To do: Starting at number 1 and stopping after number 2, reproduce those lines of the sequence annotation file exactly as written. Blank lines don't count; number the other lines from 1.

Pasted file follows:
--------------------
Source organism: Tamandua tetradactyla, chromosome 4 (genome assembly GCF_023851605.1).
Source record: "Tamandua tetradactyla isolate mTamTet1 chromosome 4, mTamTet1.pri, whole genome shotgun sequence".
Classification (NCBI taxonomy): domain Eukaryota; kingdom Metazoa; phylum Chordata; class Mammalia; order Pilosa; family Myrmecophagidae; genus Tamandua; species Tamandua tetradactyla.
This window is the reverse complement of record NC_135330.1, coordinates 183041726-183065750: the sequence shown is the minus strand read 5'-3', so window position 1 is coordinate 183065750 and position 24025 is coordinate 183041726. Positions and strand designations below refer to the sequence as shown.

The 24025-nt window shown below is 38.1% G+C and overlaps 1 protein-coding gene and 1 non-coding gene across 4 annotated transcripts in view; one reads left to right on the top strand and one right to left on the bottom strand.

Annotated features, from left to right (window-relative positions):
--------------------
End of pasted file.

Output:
Source organism: Tamandua tetradactyla, chromosome 4 (genome assembly GCF_023851605.1).
Source record: "Tamandua tetradactyla isolate mTamTet1 chromosome 4, mTamTet1.pri, whole genome shotgun sequence".